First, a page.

Welcome to Following the Whispers blog

Thank you so much for taking the time to visit. Hope you enjoy your stay. I blog here whenever I feel the need. This blog was created at the time my memoir came out, in February, 2009. Its motto was: creating a life of inner peace and self-acceptance from the depths of despair. Now, my focus is sharing this journey we call life.

“Only one thing is more frightening than speaking your truth, and that is not speaking it.” Naomi Wolf

“We are called human beings, not human doings.” Wes Nisker, Buddhist teacher

“It is not the critic who counts; not the man who points out how the strong man stumbles, or where the doer of deeds could have done them better. The credit belongs to the man who is actually in the arena, whose face is marred by dust and sweat and blood; who strives valiantly; who errs…(And) if he fails, at least fails while daring greatly.” Theodore Roosevelt

Thursday, March 4, 2010

Childhood dreams

I don't think I really felt happy until I began fulfilling childhood dreams. As those of you who have been following this blog for awhile already know, music was a source of joy and a way for me to soothe myself, to block out the screaming matches between my parents. From the time I could walk and talk, I listened to favorite records, singing along. But it wasn't until I was in my fifties that I took that a step further.

First, I learned chords on a guitar so I could accompany myself. That parlayed into group sing-a-longs. Next, I took singing lessons, where I discovered that if I tried to sing solo, I became paralyzed with fear. Now, I am singing with a trio at retirement communities on a regular basis, both solos and group songs, and the stage fright has disappeared.

One of my childhood dreams was to be part of a girl group: The Ronettes (Be My Baby), Peter, Paul, and Mary, I didn't care which one. But the one song I've wanted to sing since the Teddy Bears made it popular is To Know Him Is to Love Him. Dolly Parton, Linda Ronstadt and Emmylou Harris did a beautiful rendition of it in the 70s (I think), with exquisite three-part harmony.  My trio is doing that song now, with me singing melody and the other two doing high and low harmony. My heart does a happy dance inside my chest every time we sing it.

I'm not sure what it is about doing something we wanted to do as children, but I don't think we should let those dreams die. I never tried to live a dream of being a professional singer. Thank goodness, because I'm no way good enough. But doing it this way, non-professionally, with other friends who love to sing, is so soul-satisfying.

What childhood dreams did you have? What would it mean to live one out?



Crystal Clear Proofing said...

Karen, your posts are always so heartfelt; this one especially touched me. My heart is doing a happy dance right now.

I've always loved words; anything having to do with words. I love to read and even before any kind of education geared toward editing, the syntax and flow of words always came natural to me. My teachers always told me I should pursue writing. I started out with English Composition, Creative Writing, Journalism – but my real love is editing.

Next month I will hit a milestone by turning 50. That still seems unreal in many ways! I mention that simply because I'm now living my dream. Oh, I've been editing for years; but when I made the monumental decision to start my own business … well, that gives credence to the saying that "life begins at fifty!" LOL!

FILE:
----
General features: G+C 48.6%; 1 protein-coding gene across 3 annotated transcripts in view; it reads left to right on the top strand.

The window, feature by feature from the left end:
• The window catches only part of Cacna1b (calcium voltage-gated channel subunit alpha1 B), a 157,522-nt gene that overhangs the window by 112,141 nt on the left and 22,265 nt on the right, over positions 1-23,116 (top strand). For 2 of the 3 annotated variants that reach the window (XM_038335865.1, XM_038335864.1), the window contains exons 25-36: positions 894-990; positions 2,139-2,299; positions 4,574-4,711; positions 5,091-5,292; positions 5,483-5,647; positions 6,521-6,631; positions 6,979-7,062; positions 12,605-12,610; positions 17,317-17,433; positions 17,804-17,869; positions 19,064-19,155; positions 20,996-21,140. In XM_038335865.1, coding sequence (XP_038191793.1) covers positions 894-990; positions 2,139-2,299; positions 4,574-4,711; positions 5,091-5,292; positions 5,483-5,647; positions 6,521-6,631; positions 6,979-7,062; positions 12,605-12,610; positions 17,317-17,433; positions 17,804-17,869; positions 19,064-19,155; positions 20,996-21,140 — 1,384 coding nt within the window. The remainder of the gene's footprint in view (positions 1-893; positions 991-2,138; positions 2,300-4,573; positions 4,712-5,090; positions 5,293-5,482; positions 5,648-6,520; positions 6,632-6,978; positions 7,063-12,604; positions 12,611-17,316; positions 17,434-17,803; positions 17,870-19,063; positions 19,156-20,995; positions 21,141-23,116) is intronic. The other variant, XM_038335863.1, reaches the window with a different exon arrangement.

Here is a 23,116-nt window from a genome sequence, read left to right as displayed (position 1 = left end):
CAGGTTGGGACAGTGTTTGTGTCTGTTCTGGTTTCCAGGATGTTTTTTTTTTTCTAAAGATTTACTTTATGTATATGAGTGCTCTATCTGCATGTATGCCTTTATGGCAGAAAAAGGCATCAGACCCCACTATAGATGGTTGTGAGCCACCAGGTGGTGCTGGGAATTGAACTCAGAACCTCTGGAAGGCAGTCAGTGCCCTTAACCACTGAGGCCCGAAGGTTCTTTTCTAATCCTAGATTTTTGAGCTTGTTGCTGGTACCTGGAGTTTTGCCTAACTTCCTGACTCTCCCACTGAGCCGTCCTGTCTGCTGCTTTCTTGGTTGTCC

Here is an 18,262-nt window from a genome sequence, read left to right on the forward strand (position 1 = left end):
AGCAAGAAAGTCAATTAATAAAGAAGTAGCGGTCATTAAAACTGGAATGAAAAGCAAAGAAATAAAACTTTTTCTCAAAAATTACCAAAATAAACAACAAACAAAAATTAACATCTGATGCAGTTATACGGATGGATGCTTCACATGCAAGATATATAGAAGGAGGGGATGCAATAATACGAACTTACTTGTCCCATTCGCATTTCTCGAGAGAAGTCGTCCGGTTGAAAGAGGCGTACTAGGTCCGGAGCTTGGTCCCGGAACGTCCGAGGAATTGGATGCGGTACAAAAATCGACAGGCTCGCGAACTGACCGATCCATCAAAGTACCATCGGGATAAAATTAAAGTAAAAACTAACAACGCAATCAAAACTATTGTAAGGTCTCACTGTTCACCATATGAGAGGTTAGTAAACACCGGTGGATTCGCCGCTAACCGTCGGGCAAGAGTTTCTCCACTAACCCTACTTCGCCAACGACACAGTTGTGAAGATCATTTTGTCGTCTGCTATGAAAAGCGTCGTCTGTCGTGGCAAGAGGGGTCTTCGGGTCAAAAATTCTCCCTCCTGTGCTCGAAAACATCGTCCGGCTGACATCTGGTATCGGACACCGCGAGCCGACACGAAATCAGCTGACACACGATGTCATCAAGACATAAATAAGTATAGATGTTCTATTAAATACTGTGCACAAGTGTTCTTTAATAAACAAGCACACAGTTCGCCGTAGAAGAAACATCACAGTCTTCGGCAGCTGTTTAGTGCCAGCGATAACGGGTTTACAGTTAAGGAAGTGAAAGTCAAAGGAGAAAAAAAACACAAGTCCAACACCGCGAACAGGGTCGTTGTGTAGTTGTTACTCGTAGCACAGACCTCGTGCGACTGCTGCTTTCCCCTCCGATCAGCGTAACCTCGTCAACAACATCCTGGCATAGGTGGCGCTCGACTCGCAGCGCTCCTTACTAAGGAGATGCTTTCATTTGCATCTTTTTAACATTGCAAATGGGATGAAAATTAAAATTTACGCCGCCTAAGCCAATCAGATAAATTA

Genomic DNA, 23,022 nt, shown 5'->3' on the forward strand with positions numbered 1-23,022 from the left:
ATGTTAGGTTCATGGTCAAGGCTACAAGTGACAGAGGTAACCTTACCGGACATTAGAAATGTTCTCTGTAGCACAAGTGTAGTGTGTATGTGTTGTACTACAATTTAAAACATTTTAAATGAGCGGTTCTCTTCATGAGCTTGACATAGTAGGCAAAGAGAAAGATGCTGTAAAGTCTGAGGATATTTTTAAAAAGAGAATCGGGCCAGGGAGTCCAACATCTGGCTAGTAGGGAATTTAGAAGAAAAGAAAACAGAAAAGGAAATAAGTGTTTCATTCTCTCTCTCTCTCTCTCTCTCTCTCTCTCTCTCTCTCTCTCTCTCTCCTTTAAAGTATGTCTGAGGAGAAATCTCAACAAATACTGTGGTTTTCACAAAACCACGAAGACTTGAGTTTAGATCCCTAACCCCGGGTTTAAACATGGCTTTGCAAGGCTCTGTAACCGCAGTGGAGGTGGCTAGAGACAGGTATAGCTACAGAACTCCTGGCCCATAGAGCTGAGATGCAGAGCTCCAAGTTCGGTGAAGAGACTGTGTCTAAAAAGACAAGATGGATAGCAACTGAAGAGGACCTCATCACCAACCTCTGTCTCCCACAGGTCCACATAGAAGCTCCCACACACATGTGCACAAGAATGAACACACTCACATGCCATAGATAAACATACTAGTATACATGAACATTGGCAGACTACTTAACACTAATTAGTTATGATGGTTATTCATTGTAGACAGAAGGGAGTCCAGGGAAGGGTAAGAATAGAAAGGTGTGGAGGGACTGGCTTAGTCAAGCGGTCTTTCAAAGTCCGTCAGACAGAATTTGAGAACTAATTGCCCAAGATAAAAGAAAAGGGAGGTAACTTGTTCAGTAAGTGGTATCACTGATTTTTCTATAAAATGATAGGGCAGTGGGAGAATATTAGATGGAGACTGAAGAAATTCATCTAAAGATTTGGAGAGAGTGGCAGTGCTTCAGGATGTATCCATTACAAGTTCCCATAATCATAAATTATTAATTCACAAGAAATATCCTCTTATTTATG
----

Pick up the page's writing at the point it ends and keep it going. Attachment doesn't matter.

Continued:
In the comments I'm leaving today I'm spreading HAPPY in wishing everyone a great day, since March 4 is the equivalent of a holiday for grammarians. It's National Grammar Day! Not a big deal to most people I'm sure, but for me, it's definitely a reason to "happy dance" all day! LOL!

I think it's important (even vital) to live out your dreams. It's never too late to pursue a childhood love, and the joy you get in working toward that goal and watching from the sidelines as your dream is realized is one of the most rewarding things we can experience.

Patricia Stoltey said...

This question made me chuckle because so many of my childhood dreams were not possible. I dreamed of being a ballerina, but I'm not thin and I have bad knees. I dreamed of being a cowboy like the ones in Zane Grey novels, but I'm not into time travel. I dreamed of reading all the books in the world. I guess I don't need to elaborate on that.

My writing dream didn't really form until I was finishing high school, so I guess that's the one I'm finally fulfilling after all these years.

The Old Silly said...

Well I had many childhood dreams, from being a firefighter to a super hero or an army hero, to the President of the USA, to a preacher. I even had this narcissistic fantasy that my entire life was being filmed by hidden cameras and that one day an epic movie would be made of me, the life story about greatest man who ever lived. LOL, hey I've started reading your memoir (really enjoying it, btw), so it seems we had completely opposite delusions as kids, hmm?

Anyway, at age 14 The Beatles invaded the US, I watched the Ed Sullivan show and from then on I had to become a rock star. Never made it to rock star, but I did live out, at least in some measure, one of my teen dreams, of playing rock and roll, travelling and gigging and doing the whole music scene, complete with lotsa groupies! (wink)

Another fine, heartfelt post, Karen.

Marvin D Wilson

Helen Ginger said...

I wanted to be a singer. Not gonna happen since I can't carry a note. Wanted to be an actress. Ha! Wanted to be a writer. I'm working on it.

Straight From Hel